Debt Ratios for Home Lending
Lenders use a ratio called "debt to income" to determine your maximum monthly payment after you've paid your other recurring debts.
How to figure your qualifying ratio
Typically, underwriting for conventional loans needs a qualifying ratio of 28/36. An FHA loan will usually allow for a higher debt load, reflected in a higher (29/41) qualifying ratio.
The first number in a qualifying ratio is the maximum amount (as a percentage) of your gross monthly income that can go to housing costs (this includes mortgage principal and interest, PMI, hazard insurance, property taxes, and HOA dues).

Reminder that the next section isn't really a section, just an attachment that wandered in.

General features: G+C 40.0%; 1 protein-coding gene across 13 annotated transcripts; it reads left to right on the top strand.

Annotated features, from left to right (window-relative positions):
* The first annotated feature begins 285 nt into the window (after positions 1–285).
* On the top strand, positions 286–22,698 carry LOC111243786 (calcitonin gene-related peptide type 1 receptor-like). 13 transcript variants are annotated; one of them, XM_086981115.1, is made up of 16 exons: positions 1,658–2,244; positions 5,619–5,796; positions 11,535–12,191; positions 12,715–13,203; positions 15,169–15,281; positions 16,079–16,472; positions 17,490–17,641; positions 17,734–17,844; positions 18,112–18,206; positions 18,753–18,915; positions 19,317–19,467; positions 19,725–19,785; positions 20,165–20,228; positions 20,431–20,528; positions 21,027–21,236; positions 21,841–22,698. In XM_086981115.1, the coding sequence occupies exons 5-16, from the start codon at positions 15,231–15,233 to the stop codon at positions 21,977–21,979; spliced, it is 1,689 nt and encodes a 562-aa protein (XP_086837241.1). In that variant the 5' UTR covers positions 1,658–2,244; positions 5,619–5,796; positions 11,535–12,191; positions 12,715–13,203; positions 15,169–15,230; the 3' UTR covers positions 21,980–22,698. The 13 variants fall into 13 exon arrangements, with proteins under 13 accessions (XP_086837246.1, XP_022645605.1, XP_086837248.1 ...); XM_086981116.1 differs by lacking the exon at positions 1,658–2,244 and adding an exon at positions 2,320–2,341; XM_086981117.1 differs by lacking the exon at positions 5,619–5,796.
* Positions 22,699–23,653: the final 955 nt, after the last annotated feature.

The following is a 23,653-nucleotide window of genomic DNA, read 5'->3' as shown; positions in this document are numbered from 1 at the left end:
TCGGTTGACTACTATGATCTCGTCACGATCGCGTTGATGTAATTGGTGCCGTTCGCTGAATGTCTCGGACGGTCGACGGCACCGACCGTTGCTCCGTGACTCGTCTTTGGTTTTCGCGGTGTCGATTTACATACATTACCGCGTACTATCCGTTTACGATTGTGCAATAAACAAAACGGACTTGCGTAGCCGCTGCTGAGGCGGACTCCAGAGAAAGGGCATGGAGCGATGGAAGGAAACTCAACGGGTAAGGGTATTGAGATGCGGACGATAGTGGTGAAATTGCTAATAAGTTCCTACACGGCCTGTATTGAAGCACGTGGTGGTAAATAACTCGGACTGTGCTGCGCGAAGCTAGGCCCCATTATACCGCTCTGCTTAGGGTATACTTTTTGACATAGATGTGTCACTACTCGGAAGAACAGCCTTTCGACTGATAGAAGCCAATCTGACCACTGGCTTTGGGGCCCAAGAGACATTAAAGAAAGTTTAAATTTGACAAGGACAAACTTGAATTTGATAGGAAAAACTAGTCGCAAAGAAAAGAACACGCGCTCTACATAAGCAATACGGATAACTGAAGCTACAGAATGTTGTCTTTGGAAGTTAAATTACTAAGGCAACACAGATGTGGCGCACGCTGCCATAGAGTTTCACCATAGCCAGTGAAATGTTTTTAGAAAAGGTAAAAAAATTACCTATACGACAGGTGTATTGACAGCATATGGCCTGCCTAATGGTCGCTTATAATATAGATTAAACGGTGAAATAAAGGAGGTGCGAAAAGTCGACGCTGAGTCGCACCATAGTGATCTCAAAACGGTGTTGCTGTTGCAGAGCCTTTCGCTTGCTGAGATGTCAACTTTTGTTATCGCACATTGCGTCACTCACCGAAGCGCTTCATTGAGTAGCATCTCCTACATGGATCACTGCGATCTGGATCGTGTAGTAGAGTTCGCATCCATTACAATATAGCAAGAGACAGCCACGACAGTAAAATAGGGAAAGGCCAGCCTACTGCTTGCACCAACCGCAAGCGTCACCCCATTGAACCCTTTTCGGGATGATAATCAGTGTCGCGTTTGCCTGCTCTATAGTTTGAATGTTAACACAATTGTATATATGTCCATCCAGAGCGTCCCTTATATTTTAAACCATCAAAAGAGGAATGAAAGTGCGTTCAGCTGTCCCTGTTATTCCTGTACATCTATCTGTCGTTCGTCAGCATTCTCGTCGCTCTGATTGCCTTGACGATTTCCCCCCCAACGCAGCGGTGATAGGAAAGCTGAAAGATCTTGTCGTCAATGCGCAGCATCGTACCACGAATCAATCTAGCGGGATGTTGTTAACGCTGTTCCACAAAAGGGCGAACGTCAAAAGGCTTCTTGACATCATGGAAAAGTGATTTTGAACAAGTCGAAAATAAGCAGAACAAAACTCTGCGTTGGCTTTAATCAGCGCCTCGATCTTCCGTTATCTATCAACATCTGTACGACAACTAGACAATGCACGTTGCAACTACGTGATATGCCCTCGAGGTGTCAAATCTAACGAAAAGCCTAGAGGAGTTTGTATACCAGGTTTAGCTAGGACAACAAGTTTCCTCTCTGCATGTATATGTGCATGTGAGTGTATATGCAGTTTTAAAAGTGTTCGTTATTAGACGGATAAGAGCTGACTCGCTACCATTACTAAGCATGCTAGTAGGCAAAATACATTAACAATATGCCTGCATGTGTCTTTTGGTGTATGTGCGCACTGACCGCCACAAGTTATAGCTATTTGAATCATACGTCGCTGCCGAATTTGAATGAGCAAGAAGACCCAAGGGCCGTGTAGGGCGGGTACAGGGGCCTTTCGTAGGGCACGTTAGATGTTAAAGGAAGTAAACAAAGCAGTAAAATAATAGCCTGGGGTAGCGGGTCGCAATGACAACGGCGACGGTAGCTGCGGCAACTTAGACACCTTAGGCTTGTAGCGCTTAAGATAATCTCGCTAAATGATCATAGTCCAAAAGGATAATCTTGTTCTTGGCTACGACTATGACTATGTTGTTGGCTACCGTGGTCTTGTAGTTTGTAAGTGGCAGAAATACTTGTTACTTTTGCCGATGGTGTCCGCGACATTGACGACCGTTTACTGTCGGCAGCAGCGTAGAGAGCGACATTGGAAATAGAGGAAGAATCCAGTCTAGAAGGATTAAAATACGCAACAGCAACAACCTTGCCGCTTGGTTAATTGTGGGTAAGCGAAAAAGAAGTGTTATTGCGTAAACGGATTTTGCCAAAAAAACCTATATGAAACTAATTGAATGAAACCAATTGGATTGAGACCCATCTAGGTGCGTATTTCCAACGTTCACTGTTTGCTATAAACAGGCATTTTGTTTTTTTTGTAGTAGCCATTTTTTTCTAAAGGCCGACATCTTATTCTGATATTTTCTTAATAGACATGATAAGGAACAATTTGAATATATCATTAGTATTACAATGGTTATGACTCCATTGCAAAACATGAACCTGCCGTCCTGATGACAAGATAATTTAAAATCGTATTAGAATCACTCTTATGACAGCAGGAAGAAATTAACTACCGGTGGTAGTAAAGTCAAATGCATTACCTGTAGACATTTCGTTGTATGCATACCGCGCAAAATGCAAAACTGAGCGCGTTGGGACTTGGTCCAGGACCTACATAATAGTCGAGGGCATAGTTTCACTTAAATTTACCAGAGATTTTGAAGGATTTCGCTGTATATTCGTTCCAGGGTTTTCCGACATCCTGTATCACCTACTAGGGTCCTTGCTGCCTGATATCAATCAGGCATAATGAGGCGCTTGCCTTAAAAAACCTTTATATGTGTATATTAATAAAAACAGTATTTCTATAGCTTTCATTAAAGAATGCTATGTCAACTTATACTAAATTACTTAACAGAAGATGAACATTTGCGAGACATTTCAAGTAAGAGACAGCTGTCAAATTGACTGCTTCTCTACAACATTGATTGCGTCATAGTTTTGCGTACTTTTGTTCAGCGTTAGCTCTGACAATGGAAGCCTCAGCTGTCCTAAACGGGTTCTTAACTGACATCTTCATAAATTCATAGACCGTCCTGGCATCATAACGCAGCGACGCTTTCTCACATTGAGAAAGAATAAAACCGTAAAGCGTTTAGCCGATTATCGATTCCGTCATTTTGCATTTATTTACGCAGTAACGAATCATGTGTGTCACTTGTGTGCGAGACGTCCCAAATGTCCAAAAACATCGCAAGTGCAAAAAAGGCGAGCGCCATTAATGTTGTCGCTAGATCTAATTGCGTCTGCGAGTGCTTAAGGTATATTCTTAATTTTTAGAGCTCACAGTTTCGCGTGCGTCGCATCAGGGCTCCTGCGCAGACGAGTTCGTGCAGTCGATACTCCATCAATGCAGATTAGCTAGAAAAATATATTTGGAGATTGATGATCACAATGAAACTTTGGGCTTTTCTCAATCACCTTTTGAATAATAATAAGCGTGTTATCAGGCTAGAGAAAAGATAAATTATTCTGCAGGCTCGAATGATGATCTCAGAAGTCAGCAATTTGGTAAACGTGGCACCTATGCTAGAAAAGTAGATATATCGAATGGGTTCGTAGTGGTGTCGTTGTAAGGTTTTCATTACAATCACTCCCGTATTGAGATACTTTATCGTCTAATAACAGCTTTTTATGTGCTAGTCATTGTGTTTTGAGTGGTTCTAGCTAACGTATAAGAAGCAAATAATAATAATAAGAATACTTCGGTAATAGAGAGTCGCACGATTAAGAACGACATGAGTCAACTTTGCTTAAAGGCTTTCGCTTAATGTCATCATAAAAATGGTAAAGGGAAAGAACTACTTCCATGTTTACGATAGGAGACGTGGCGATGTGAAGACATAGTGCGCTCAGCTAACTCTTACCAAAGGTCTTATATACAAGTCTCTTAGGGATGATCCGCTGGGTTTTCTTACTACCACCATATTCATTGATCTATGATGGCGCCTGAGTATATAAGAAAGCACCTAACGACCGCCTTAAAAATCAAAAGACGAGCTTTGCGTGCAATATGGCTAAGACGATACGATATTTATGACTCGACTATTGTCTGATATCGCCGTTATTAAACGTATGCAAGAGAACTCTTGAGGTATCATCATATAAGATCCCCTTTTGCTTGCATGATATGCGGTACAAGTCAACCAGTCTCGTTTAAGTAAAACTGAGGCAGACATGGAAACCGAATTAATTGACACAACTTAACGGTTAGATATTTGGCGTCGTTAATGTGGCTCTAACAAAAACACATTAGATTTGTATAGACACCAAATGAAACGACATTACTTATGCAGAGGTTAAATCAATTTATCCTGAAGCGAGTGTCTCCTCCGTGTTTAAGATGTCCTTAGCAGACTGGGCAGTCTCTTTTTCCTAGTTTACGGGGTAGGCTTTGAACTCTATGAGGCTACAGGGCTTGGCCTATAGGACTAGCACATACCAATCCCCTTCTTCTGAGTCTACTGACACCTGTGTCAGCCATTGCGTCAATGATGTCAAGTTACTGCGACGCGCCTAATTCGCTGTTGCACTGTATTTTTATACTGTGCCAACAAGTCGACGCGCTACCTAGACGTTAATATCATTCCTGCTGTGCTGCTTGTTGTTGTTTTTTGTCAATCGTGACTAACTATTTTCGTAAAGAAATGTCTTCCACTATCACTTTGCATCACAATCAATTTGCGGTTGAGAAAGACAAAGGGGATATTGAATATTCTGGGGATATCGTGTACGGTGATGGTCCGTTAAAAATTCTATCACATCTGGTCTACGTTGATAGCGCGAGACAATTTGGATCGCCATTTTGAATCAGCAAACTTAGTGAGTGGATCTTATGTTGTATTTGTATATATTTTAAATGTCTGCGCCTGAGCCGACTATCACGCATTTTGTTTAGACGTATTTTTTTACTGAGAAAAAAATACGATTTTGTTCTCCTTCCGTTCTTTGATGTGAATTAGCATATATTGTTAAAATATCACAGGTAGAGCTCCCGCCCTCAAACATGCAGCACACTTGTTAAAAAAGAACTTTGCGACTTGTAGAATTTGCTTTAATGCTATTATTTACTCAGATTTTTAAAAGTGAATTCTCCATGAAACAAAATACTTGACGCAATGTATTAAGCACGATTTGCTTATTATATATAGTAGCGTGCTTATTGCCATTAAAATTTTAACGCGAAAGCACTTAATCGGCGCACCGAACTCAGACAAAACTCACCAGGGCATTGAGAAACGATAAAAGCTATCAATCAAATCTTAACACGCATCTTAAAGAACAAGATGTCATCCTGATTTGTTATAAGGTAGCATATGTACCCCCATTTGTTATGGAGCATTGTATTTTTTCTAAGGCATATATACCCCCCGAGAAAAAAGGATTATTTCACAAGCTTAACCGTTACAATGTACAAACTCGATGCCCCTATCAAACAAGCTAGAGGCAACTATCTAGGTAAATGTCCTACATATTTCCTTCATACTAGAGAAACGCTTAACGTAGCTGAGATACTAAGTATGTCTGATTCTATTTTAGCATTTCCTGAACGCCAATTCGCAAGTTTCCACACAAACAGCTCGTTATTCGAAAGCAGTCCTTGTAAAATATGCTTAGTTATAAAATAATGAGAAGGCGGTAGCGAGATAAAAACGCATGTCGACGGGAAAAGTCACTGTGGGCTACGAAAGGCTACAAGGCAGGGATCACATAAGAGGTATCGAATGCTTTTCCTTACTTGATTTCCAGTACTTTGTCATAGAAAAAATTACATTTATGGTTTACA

The second number is what percent of your gross income every month that should be applied to housing expenses and recurring debt. Recurring debt includes things like vehicle loans, child support and monthly credit card payments.
A 28/36 qualifying ratio
- Gross monthly income of $8,000 x .28 = $2,240 can be applied to housing
- Gross monthly income of $8,000 x .36 = $2,280 can be applied to recurring debt plus housing expenses
With a 29/41 (FHA) qualifying ratio
- Gross monthly income of $8,000 x .29 = $2,320 can be applied to housing
- Gross monthly income of $8,000 x .41 = $3,280 can be applied to recurring debt plus housing expenses
If you'd like to run your own numbers, feel free to use our very useful Loan Qualification Calculator.
Remember these ratios are just guidelines. We will be happy to pre-qualify you to help you figure out how large a mortgage you can afford.